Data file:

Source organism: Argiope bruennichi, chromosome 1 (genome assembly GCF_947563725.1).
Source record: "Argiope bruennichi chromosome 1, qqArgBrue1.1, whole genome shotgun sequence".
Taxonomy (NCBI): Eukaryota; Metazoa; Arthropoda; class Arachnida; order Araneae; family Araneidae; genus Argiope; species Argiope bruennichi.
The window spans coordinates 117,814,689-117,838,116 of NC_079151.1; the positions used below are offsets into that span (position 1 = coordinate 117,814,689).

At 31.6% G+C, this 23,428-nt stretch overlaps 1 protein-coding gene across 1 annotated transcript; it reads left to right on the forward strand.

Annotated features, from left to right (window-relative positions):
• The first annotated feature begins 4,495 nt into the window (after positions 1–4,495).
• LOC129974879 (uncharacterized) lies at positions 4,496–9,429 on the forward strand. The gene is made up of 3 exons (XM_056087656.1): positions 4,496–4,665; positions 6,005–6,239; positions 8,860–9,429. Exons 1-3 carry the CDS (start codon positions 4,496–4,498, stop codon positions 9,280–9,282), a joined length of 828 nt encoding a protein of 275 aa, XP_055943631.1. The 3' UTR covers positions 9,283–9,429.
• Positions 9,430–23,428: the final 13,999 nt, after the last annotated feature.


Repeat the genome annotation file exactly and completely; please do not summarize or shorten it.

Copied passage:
Source organism: Argiope bruennichi, chromosome 1 (genome assembly GCF_947563725.1).
Source record: "Argiope bruennichi chromosome 1, qqArgBrue1.1, whole genome shotgun sequence".
Taxonomy (NCBI): Eukaryota; Metazoa; Arthropoda; class Arachnida; order Araneae; family Araneidae; genus Argiope; species Argiope bruennichi.
The window spans coordinates 117,814,689-117,838,116 of NC_079151.1; the positions used below are offsets into that span (position 1 = coordinate 117,814,689).

At 31.6% G+C, this 23,428-nt stretch overlaps 1 protein-coding gene across 1 annotated transcript; it reads left to right on the forward strand.

Annotated features, from left to right (window-relative positions):
• The first annotated feature begins 4,495 nt into the window (after positions 1–4,495).
• LOC129974879 (uncharacterized) lies at positions 4,496–9,429 on the forward strand. The gene is made up of 3 exons (XM_056087656.1): positions 4,496–4,665; positions 6,005–6,239; positions 8,860–9,429. Exons 1-3 carry the CDS (start codon positions 4,496–4,498, stop codon positions 9,280–9,282), a joined length of 828 nt encoding a protein of 275 aa, XP_055943631.1. The 3' UTR covers positions 9,283–9,429.
• Positions 9,430–23,428: the final 13,999 nt, after the last annotated feature.